Spider Man- 3 stands accused of trying to wind up the series with too many plots for one movie and director Sam Raimi, people say, has taken on more than Spider Man can chew.
Not so. The pace for Spider Man -3 is admittedly fast, furious and entertaining but Raimi handles it as though he has all the time in the world, often lingering on small details and sometimes playing it for sheer humour. Also interesting is the way Raimi tackles the need to explain someone’s dark side (particularly a super heroes) to kids. It is far fetched but brilliant and the two evolutions of human to super villain and then super villain to mortal is fascinating.
Critics have also pointed out that Raimi uses characters to push the plot along whereas he should have given the characters more depth. Again not true. The various people in the movie are well-formed for the purpose of the film- to entertain. We must remember that Raimi has become a past master of interpreting the world of comic books which are pretty much one dimensional and usually carry a single message. That Raimi has done more with such aplomb shows his dexterity.
But most of all Spider Man 3 itself shows that Tobey Maguire can really act and those who have seen The Good German will be ultimately convinced that Maguire is an actor to watch for sheer diversity.
Says Scott Huver, “Maguire, in particular, really lets himself go this time around and embraces everything the story provides him to play with aplomb. The actor plays everything from angst-driven avenger to wounded romantic to cocky tango partner in perfect pitch.”
Adds David Horiuchi, “How does Spider-Man 3 follow on the heels of its predecessor, which was widely considered the best superhero movie ever? For starters, you pick up the loose threads from that movie, then add some key elements of the Spidey comic-book mythology (including fan-favourite villain Venom), the black costume, and the characters of Gwen Stacy and her police-captain father. In the beginning, things have never looked better for Peter Parker (Tobey Maguire): He’s doing well in school; his alter ego, Spider-Man, is loved and respected around New York City. And his girlfriend, Mary Jane Watson (Kirsten Dunst), has just taken a starring role in a Broadway musical. But nothing good can last for Spidey. Mary Jane’s career quickly goes downhill; she’s bothered by Peter’s attractive new classmate, Gwen Stacy (Bryce Dallas Howard); and the new Daily Bugle photographer, Eddie Brock (Topher Grace), is trying to steal his thunder. Enter a new villain, the Sandman (Thomas Haden Church), who can transform his body into various forms and shapes of sand and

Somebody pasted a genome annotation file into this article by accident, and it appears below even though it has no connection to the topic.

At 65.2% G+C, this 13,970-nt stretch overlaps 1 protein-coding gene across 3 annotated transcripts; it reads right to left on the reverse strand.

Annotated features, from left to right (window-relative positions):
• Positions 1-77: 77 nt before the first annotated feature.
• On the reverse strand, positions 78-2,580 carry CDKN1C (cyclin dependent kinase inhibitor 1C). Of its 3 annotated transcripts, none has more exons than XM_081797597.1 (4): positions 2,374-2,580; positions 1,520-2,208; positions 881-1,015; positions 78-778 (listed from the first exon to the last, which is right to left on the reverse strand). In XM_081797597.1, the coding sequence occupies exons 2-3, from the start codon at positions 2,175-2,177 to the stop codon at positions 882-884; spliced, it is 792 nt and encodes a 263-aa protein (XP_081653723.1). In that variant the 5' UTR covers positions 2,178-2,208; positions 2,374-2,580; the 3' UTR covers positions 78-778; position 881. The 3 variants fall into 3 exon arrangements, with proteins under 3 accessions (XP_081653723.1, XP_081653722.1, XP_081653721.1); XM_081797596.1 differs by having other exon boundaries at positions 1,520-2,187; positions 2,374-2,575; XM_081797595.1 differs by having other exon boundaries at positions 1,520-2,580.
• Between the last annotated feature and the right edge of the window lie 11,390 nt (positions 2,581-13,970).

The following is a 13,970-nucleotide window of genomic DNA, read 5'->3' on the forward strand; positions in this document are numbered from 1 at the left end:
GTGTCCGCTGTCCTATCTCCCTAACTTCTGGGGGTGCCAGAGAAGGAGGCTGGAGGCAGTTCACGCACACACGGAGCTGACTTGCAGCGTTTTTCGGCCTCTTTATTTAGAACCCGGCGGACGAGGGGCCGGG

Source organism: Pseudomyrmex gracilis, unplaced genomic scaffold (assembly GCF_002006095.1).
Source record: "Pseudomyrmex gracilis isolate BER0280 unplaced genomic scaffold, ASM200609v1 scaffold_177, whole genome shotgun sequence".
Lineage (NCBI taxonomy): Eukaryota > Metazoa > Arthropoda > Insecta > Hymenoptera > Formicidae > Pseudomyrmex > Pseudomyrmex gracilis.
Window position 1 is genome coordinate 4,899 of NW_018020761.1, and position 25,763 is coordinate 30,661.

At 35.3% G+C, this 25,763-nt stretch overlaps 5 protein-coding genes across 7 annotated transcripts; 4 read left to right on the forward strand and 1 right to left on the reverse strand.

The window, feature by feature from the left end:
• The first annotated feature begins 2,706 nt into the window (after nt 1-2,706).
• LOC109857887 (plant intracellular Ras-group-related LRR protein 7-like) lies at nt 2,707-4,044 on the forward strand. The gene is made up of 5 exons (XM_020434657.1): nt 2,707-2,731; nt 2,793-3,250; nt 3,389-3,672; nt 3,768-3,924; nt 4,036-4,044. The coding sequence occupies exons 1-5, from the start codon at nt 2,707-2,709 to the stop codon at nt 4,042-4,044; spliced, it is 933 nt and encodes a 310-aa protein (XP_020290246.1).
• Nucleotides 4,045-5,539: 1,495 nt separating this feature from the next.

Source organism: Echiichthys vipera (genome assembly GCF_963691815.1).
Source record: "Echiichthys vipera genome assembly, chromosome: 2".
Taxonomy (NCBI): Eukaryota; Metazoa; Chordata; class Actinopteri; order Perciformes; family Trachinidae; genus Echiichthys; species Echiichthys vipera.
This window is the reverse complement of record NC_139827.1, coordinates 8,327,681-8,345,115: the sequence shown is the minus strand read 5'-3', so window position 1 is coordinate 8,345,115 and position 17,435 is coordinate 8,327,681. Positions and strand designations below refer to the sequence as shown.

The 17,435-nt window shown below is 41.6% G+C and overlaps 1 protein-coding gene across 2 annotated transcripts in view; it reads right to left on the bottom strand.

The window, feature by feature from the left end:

who may be connected to Peter’s past in an unexpected way. There’s also the son of
an old villain, Harry Osborne (James Franco), who unmasked Spidey in the previous movie and still has revenge on his mind. And a new black costume seems to boost Spidey’s powers, but transforms mild-mannered Peter into a mean and obnoxious boor (Maguire has some fun here).”
Actually the real hero of the Spider Man series is Sam Raimi, and back to Scott Huver saying, “Simply put, Sam Raimi knows how to make Spider-Man movies. As a student of the Stan Lee-Steve Ditko-John Romita school of storytelling which helped revolutionize comic book superheroes four decades ago, Raimi continues to understand that, unlike Superman’s awesome powers or Batman’s intense obsession, it’s Spidey’s Everyman humanity underneath his mask that makes him an engrossing character.”
Can Sam Raimi adapt to a post Spidey world? Watch this space.